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Labor's bulk billing boost for outer metropolitan areas.

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Stephen Smith MP

Member for Perth

Shadow Minister for Health and Ageing

David Cox MP

Member for Kingston Shadow Assistant Treasurer

30/2003 Tuesday 20 May 2003


Labor’s plan to save Medicare and restore bulk billing will boost the rate of bulk billing in those outer metropolitan areas which have been hardest hit by the Government’s neglect of Medicare and bulk billing.

Outer metropolitan areas hard hit by doctor shortages have seen some of the greatest declines in bulk billing under the Howard Government. The Government’s so-called “Fairer Medicare” package fails to recognise the sharp decline in bulk billing in outer metropolitan areas.

Today Mr Smith and Mr Cox met with general practitioners in the suburb of Morphett Vale in Mr Cox’s outer metropolitan Adelaide electorate of Kingston.

There is a clear contrast between Labor and the Government on this issue. Labor’s plan offers GPs in outer metropolitan areas an incentive payment of $15,000 for bulk billing more than 75% of their patients.

But the Howard Government’s plan treats GPs in outer metropolitan areas no differently to those in inner city locations. All the Government is offering outer metropolitan GPs is a payment of $3,500 in return for agreeing to bulk bill all of their concession card holders, and nobody else.

The Government’s so-called “Fairer Medicare” package will drive bulk billing even lower because doctors will be given financial incentives to bulk bill concession cardholders but given the green light to charge higher fees for people who don’t have concession cards.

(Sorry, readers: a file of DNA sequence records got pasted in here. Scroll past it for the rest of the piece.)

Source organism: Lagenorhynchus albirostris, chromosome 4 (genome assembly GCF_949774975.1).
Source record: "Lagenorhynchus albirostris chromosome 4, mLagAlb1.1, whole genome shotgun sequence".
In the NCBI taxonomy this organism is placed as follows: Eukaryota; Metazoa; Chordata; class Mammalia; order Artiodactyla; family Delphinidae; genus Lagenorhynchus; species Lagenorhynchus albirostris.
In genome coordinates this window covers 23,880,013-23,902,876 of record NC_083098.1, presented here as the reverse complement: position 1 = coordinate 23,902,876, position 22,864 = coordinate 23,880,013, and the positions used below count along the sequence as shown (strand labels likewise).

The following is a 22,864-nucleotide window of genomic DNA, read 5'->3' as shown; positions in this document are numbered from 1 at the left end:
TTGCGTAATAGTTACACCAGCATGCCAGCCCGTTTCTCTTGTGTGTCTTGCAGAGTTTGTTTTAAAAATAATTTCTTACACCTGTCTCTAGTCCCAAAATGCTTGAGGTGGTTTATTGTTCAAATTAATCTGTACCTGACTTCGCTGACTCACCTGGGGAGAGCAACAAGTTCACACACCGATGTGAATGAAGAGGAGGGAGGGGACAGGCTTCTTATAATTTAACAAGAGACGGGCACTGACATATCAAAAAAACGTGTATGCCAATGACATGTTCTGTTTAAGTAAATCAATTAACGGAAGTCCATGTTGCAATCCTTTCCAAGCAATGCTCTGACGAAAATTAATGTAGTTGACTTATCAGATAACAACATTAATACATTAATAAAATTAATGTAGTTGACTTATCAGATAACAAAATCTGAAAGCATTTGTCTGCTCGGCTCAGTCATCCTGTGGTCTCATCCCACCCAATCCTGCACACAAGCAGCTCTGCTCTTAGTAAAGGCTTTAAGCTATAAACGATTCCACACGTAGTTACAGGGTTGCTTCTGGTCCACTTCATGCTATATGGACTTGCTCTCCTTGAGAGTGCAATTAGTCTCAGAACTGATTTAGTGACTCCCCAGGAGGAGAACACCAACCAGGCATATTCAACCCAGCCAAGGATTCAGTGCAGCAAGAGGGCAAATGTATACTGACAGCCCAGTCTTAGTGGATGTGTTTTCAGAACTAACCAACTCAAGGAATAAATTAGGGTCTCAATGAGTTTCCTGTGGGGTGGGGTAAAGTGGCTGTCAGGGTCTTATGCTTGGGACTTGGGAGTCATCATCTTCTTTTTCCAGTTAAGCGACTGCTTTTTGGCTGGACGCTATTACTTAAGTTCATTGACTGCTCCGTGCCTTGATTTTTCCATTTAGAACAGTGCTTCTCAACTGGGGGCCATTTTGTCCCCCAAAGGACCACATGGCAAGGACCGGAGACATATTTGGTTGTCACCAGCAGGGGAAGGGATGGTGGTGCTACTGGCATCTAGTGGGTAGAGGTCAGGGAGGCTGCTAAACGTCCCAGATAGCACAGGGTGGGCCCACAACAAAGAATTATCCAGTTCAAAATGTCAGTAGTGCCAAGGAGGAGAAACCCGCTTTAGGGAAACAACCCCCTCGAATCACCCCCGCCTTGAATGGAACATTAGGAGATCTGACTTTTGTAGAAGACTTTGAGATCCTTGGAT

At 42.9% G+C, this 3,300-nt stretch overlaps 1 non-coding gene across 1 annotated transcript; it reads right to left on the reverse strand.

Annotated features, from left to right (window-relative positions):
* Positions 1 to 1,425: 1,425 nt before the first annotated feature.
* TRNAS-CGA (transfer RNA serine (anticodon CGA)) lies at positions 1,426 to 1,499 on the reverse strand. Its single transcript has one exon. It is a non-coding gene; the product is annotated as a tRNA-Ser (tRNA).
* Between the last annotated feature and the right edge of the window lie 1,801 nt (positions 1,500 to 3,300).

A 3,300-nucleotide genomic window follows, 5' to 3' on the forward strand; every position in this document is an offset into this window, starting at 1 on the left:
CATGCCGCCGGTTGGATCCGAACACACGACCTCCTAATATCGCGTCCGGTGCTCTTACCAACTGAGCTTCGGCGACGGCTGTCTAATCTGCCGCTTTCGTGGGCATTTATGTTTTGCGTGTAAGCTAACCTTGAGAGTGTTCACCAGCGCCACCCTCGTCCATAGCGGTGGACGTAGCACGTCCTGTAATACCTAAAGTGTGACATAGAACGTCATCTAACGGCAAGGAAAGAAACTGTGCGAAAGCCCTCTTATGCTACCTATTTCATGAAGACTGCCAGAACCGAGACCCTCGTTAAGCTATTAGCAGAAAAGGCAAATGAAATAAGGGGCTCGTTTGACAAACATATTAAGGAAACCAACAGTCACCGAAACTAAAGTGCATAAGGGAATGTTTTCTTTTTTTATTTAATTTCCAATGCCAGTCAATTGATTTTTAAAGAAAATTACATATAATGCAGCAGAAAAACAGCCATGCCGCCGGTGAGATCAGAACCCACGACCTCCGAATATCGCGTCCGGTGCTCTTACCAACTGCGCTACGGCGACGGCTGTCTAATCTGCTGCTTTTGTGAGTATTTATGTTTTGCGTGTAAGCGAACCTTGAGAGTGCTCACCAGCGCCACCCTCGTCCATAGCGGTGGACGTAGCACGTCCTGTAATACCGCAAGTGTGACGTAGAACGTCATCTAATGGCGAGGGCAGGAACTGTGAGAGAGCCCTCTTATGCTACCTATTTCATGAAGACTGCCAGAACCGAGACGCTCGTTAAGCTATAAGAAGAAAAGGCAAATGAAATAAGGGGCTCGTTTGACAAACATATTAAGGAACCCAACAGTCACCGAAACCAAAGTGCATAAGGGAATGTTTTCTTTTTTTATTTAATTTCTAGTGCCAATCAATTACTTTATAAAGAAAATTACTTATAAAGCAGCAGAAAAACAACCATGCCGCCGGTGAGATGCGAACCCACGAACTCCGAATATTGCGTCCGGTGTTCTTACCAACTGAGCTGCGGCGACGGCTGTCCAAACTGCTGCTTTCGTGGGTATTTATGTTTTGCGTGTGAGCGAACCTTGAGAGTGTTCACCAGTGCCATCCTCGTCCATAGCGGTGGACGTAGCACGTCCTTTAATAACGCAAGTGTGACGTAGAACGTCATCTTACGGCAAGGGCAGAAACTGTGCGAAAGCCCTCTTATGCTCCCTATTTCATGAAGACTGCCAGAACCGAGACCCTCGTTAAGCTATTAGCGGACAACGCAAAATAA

Australian families with two kids who earn more than $32,300 a year are not eligible for a concession card. For them, bulk billing will end and when they visit their GP, bit by bit, they’ll be asked to pay more.

Lifting the patient rebate and introducing financial incentives for bulk billing will help to stem the current dramatic decline in bulk billing and act to make bulk billing available to more Australian families.

Under John Howard, bulk billing by GPs has declined by more than 12 percentage points from a high in 1996 of 80.6% to 68.5% today.

At the same time, the average cost of seeing a doctor who doesn’t bulk bill has increased by more than 55% from $8.32 in 1996 to $13.05 today.

Labor’s $1.9 billion plan for Medicare will restore bulk billing by: • immediately lifting the Medicare patient rebate for all bulk billed consultations to 95 percent of the scheduled fe e - an average increase of $3.35 per consultation; • subsequently lifting the Medicare patient rebate for all bulk billed consultations to 100

percent of the scheduled fee - an average increase of $5.00 per consultation. • offering doctors powerful financial incentives of up to $22,500 to meet bulk billing targets which are realistic and achievable; and • providing for more GPs in the areas that need them and more nurses to assist GPs in

their work.

These measures are the first step towards Labor’s objective of lifting the average national rate of bulk billing back to 80% or more.

Media Contact: Andrew Dempster (02) 6277 4108 or 0407 435 157